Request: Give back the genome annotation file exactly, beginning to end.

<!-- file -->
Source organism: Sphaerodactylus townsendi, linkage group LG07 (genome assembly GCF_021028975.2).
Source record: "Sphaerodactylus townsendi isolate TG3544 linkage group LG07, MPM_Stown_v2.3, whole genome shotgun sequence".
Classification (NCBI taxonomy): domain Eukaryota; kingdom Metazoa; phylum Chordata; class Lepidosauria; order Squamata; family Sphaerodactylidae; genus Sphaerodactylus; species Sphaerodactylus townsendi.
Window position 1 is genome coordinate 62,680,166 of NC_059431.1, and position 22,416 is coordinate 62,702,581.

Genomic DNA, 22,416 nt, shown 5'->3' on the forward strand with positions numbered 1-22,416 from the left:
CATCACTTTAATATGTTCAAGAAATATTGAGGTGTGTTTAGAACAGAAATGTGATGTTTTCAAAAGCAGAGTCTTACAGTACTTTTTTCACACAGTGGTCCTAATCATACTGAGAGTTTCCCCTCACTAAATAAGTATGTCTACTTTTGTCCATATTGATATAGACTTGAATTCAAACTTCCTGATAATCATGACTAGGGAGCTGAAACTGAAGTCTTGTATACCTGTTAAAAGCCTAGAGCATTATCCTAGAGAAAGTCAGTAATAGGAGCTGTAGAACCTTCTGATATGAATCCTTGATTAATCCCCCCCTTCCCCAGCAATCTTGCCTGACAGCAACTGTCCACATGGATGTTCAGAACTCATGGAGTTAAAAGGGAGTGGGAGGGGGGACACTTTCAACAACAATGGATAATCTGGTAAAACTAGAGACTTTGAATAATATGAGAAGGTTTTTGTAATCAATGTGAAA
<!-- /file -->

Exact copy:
Source organism: Sphaerodactylus townsendi, linkage group LG07 (genome assembly GCF_021028975.2).
Source record: "Sphaerodactylus townsendi isolate TG3544 linkage group LG07, MPM_Stown_v2.3, whole genome shotgun sequence".
Classification (NCBI taxonomy): domain Eukaryota; kingdom Metazoa; phylum Chordata; class Lepidosauria; order Squamata; family Sphaerodactylidae; genus Sphaerodactylus; species Sphaerodactylus townsendi.
Window position 1 is genome coordinate 62,680,166 of NC_059431.1, and position 22,416 is coordinate 62,702,581.

Genomic DNA, 22,416 nt, shown 5'->3' on the forward strand with positions numbered 1-22,416 from the left:
CATCACTTTAATATGTTCAAGAAATATTGAGGTGTGTTTAGAACAGAAATGTGATGTTTTCAAAAGCAGAGTCTTACAGTACTTTTTTCACACAGTGGTCCTAATCATACTGAGAGTTTCCCCTCACTAAATAAGTATGTCTACTTTTGTCCATATTGATATAGACTTGAATTCAAACTTCCTGATAATCATGACTAGGGAGCTGAAACTGAAGTCTTGTATACCTGTTAAAAGCCTAGAGCATTATCCTAGAGAAAGTCAGTAATAGGAGCTGTAGAACCTTCTGATATGAATCCTTGATTAATCCCCCCCTTCCCCAGCAATCTTGCCTGACAGCAACTGTCCACATGGATGTTCAGAACTCATGGAGTTAAAAGGGAGTGGGAGGGGGGACACTTTCAACAACAATGGATAATCTGGTAAAACTAGAGACTTTGAATAATATGAGAAGGTTTTTGTAATCAATGTGAAA